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Television Violence and the Effects on Children

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There is no doubt that television has changed the world and how we view it. With just the point and click of a button, the viewing possibilities are endless. Violence on television is practically inescapable for many television viewers as even network television shows often showcase some manner of violence during a season. According to the American Academy of Child and Adolescent Psychiatry (AACAP), the typical child in America will watch between three and four hours of television daily. The AACAP also suggests that children are highly impressionable, thus increasing the possibility of encouraging acts of violence later in life (Facts for Families 1).The reasons why television affects children can be summed up into three areas: desensitization, imitation, and their moral values.

There has been overwhelming evidence that suggest viewing violent aggressive behavior on television, does in deed directly affect children. Children are great imitators. Imaginary play and modeling their favorite characters are commonplace among the young. Children can and readily do imitate what they see. Just ask any parent whose child has learned their ABC's by watching Sesame Street. They will all tell you that child watched Big bird, Ernie, and other characters reciting the alphabet over and over. After repeated viewing their child began reciting their ABCs from memory. This act alone reinforces the idea that through imitation and repeated exposure children can learn. Learning violence is no exception. It can be imitated and learned in the same manner as how the alphabet was committed to memory. The only difference is when children watch negative behavior, it is that negativity that they learn and mimic. It is not something as harmless as the ABCs. Authorities on child behavior agree that what a child watches does indeed affect their behavior. According to the AACAP, "Extensive viewing of television violence by children causes graters aggressiveness." (Facts for Families 1).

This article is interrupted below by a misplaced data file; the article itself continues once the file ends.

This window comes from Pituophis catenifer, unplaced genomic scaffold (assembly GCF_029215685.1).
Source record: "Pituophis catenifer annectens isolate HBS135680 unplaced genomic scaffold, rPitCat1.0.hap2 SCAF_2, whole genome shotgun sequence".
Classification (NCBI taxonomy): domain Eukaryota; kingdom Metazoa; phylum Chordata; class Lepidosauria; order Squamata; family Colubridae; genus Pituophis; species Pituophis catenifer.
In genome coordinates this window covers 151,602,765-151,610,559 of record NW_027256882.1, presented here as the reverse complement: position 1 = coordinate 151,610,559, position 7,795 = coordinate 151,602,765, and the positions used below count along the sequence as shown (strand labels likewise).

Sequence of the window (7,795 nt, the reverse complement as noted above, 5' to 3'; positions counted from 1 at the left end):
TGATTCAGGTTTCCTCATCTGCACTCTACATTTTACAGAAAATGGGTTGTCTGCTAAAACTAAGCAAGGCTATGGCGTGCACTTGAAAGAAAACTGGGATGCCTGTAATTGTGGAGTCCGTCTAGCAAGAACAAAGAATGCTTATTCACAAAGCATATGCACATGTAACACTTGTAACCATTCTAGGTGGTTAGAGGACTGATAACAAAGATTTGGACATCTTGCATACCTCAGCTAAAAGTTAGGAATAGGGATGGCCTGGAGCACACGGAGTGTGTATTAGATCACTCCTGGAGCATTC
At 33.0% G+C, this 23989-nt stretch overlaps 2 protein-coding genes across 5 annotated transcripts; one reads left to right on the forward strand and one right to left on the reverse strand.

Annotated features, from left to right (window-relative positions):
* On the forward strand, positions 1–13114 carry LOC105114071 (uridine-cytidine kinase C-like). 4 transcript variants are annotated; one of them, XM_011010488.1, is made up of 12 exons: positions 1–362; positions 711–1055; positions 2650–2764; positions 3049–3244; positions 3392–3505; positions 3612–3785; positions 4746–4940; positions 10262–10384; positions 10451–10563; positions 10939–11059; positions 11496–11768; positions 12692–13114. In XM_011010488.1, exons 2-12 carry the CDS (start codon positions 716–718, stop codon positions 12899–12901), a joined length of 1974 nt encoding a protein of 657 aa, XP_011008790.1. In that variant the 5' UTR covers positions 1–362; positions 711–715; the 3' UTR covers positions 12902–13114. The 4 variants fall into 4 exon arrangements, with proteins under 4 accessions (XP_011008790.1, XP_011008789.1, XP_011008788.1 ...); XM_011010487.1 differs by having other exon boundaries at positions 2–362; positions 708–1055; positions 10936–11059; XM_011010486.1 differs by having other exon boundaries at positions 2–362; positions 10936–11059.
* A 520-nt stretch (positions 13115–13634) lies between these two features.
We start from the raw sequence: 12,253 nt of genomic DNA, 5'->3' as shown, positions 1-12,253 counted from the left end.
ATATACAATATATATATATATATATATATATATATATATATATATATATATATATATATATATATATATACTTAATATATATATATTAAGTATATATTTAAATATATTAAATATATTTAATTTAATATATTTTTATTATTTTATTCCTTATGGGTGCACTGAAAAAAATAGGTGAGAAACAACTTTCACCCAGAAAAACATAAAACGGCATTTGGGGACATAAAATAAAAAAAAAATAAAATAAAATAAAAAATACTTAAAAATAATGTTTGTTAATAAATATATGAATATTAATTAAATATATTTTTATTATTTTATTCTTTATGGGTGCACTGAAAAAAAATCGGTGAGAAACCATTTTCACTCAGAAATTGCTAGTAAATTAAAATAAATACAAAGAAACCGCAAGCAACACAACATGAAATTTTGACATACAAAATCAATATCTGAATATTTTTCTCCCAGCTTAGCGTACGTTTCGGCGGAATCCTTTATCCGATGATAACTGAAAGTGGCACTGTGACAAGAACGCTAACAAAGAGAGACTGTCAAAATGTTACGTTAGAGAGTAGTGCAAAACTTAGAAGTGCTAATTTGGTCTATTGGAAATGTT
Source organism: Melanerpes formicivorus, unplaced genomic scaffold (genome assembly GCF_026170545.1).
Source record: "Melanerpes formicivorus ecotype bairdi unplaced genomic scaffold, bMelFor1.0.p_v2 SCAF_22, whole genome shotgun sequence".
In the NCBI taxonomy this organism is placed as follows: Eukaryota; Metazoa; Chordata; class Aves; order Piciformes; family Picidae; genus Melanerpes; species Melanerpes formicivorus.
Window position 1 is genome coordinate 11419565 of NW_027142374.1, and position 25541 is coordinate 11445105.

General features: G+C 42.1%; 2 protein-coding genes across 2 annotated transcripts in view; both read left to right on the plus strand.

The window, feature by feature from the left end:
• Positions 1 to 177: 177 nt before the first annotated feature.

Desensitization can also play a role in a child's negative behavior. It occurs when children become physically and emotionally unresponsive to the violence and aggression they see on television. It is a fact that people react both physically and emotionally when they experience an episode of violence. It is an involuntary response and occurs even if the event is real or being portrayed fictitiously. After repeated exposure to violence, the typical psychological and physical response can cease. Desensitization to violence occurs when a child repeatedly views it on television. Children who continually view violence on television become desensitized and no longer conceder violence in the realm of fear, and can readily accept it as common behavior. This in turn can impact a child in a way that will not hinder him or her from acting out violently or aggressively.

Some people will argue that children actually learn morals and life lessons from some violence on television. In shows such as Power Rangers, X-Men, and Justice League, the good guys always win and the bad guys are always punished. This idea helps children realize that bad acts are punishable. They will more often identify with the heroes in the story, and they themselves will aspire to be one of the good guys. There is no question that children can learn bad acts punishable by watching the so-called good guys win. The problem is it also teaches the children how to handle the wrong doings by the bad guys. More often or not there is a huge battle between good and evil being portrayed on the screen. Those that are identified as being the good guys often use violence to subdue the evil wrong doers. This can include fighting, punching, kicking and other acts of aggression. The fact of the matter is, children are being taught violence solves problems. This fact is evident in a joint statement issued at the Children Congressional Public Health Summit. Several prominent pediatricians claim, "Children who see a lot of violence are more likely to view violence as an effective way of settling conflicts." (Cooke et al. 1) It is also evident in the way children portray their favorite super hero. It is not hard to imagine a child who is pretending to be a super hero. The majority of them will draw their fist, pull out a pretend sword, or take a karate stance as if readying themselves to fight a battle. The reality is that ever super heroes teach children violence is acceptable. This in turn can cause children to act aggressively, even when their intention is to do good.

What about the children who identify with the bad guys? There are those that argue it is actually the child's own negative disposition that causes aggressive behavior. Children aggressive by nature will have a genre of television shows that encompass a large amount of violence. Their predisposition creates an urge for these types of shows. Their hostile behavior is not a result of violence they are viewing, but from their own inclination of violence. This concept might hold true as to why they choose shows with violence. The argument is not what aggressive children choose to watch, but the effects of what they are watching. The fact of the matter is, allowing these types of children to view violence only encourages their own negative behavior. Because



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